Though this is not the topic of discussion, presume you havent shown the stripping gas feed into the column since this is irrelevant to the topic being discussed.

RE: Vessel Nozzles Diameter and Location

Are you sure the liquid will overheat if you go back into the pump suction? This option only works when there is some sort of flow through the system, but given the recycle flow should only be the difference between forward flow and your min stable flow, the amount of extra heat might be acceptable. The key is to decide when you're doing this re-circulation and how you control it.

Would be interesting to find out is a smaller impellor / higher speed combination actually changes the BEP or MCSF. A vendor question for sure.

appreciate you're working within boundaries, but to me the pump is marginal as to whether it's "suitable". At the least put the issue in front of the end client and let them decide. They will need to operate this thing for the next 20 years....

Remember - More details = better answers
Also: If you get a response it's polite to respond to it.

RE: Vessel Nozzles Diameter and Location

(OP)
Hi, guys. Sorry for delay. I was ill. Lets back to pump.

Q1: Have you got a pump curve to upload?
A1: See attached.
http://files.engineering.com/getfile.aspx?folder=5...

Q2: From your first post, the pump min flow requirement is 40m3/hr while the liquid downflow traffic through the column is 90m3/hr, so it should be possible to tie in this spillback line into the feedline downstream of the LCV.
A2: We thought this way. This leads to possible top tray flooding during normal case if liquid can't be pumped to storage. This circumstances can appear for example if operator change FC set point in pump discharge. See attached sketch.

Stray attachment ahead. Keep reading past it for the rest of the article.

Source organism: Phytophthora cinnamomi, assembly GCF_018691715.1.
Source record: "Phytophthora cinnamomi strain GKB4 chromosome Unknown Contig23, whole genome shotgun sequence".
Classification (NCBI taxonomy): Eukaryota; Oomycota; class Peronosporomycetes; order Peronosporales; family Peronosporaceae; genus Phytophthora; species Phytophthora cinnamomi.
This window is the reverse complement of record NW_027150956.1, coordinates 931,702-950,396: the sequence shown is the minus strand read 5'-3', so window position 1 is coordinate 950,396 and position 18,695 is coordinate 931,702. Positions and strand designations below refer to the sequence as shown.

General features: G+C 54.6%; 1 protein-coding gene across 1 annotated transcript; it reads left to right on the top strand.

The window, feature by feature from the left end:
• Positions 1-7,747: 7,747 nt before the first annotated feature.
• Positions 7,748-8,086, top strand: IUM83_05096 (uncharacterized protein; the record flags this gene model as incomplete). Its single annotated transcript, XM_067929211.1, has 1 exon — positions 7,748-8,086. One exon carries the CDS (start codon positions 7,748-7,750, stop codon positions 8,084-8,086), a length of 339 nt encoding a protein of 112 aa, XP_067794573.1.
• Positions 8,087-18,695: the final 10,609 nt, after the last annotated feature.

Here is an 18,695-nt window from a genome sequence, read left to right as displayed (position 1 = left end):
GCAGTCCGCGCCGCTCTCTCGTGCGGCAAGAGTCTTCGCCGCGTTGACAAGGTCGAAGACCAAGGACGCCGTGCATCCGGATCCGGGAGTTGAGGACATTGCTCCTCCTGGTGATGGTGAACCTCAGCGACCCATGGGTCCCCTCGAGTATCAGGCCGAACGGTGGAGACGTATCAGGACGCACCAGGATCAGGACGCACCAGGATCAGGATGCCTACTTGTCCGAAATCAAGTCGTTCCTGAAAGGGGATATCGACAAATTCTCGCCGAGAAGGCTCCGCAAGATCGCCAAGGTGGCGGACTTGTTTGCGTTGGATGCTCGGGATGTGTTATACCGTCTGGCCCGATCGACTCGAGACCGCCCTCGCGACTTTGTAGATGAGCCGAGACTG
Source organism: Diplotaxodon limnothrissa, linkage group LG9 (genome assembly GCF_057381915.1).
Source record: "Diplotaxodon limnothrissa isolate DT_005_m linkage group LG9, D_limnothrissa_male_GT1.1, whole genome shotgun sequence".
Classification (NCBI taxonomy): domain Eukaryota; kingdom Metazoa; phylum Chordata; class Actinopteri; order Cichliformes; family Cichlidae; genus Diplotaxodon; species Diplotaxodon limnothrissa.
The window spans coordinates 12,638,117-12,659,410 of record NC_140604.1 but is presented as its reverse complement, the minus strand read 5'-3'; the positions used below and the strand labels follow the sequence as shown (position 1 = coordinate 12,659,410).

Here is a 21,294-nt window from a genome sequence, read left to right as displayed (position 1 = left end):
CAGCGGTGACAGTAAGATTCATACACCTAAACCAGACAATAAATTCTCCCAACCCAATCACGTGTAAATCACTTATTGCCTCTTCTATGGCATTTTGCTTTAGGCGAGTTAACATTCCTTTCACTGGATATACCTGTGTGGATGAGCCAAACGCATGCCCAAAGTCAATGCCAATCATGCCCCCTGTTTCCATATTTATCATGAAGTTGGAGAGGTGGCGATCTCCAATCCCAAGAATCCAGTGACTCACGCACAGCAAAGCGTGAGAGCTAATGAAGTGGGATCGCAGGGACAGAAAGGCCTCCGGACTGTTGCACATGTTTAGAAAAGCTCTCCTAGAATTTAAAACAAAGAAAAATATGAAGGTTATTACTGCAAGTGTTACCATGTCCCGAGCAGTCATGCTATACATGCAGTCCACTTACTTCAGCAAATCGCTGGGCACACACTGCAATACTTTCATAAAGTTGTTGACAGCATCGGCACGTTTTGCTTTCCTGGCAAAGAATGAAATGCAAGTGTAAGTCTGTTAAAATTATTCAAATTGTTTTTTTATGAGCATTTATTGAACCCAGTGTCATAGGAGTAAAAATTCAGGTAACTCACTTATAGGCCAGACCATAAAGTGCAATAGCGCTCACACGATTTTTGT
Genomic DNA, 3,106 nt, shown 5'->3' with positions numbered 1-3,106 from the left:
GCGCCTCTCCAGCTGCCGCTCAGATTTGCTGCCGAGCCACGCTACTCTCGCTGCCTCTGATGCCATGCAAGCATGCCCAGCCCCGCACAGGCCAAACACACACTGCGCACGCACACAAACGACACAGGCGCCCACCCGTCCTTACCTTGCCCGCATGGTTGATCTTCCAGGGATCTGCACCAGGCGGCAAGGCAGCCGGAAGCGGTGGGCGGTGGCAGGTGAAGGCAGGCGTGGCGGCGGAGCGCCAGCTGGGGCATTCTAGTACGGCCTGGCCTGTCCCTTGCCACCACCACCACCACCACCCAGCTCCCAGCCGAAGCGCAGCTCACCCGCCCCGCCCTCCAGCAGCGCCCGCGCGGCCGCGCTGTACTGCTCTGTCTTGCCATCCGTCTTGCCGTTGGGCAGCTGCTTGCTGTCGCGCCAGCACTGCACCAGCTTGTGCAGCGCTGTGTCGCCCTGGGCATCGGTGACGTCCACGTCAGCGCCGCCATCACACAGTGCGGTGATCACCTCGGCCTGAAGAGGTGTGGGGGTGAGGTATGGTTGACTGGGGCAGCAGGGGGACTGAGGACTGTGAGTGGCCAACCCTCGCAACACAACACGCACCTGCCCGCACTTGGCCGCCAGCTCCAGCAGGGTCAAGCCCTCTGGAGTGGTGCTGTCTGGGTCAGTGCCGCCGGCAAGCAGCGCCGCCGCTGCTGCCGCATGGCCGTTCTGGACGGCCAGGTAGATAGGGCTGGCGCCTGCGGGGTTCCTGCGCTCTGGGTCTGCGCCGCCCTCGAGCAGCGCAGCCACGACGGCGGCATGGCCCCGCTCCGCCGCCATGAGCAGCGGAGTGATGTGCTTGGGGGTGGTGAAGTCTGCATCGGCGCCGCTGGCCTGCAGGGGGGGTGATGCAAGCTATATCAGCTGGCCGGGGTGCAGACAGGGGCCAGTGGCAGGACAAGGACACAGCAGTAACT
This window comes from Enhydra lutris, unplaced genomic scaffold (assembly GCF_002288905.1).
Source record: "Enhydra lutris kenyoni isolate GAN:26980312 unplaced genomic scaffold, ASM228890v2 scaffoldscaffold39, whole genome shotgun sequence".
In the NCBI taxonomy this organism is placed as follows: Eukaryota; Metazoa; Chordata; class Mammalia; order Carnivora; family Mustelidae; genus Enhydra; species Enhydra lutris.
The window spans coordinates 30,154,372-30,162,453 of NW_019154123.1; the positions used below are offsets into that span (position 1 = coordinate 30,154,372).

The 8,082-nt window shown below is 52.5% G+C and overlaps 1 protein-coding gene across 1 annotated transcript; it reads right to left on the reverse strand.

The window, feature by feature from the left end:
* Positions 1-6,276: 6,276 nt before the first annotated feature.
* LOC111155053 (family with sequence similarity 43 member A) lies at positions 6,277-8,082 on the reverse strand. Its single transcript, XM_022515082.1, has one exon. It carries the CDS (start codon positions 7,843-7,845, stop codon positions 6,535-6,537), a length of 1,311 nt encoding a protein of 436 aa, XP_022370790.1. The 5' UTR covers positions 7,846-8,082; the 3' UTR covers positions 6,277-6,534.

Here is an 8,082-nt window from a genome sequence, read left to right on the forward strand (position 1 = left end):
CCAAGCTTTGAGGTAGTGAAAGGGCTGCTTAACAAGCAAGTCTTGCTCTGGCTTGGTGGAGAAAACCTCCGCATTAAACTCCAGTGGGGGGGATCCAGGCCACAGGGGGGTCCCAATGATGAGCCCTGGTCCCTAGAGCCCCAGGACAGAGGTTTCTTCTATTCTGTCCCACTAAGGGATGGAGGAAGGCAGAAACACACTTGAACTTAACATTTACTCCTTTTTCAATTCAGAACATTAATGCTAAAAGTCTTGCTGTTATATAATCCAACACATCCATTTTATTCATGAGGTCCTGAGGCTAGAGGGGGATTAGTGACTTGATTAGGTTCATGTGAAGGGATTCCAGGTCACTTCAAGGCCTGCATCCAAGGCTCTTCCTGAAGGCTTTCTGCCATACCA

http://files.engineering.com/getfile.aspx?folder=5...

Q3: Though this is not the topic of discussion, presume you havent shown the stripping gas feed into the column since this is irrelevant to the topic being discussed.
A3: There is no stripping gas. Gasoil vacuum drying does not require stripping gas. Stripping gas only reduces water partial pressure and therefore vacuum dryer efficiency.

Q4: Are you sure the liquid will overheat if you go back into the pump suction?
A4: Yes, of course. Efficiency is less 30% and spillback line is rather short. Pumped liquid heating shall be much more than heat loss in spillback pipe. This is why we consider spillback to suction vessel. Spillback straight to pump suction is possible but online cooler is required. Suction vessel is better choice than cooler.

Lets back to topic. All things we discussed are great and interesting but I asked for help with other. Any competent sourse (codes, practicies, articles etc.) how to back liquid to suction vessel in right way. Anything I could use in correspondence.

RE: Vessel Nozzles Diameter and Location

If the product FC setpoint is reduced, level will rise in the column bottoms sump, and the LC will reduce fresh feed to the column to maintain level, so there wont be a liquid overload on the top tray ?

RE: Vessel Nozzles Diameter and Location

(OP)
to LittleInch

Q1: appreciate you're working within boundaries, but to me the pump is marginal as to whether it's "suitable"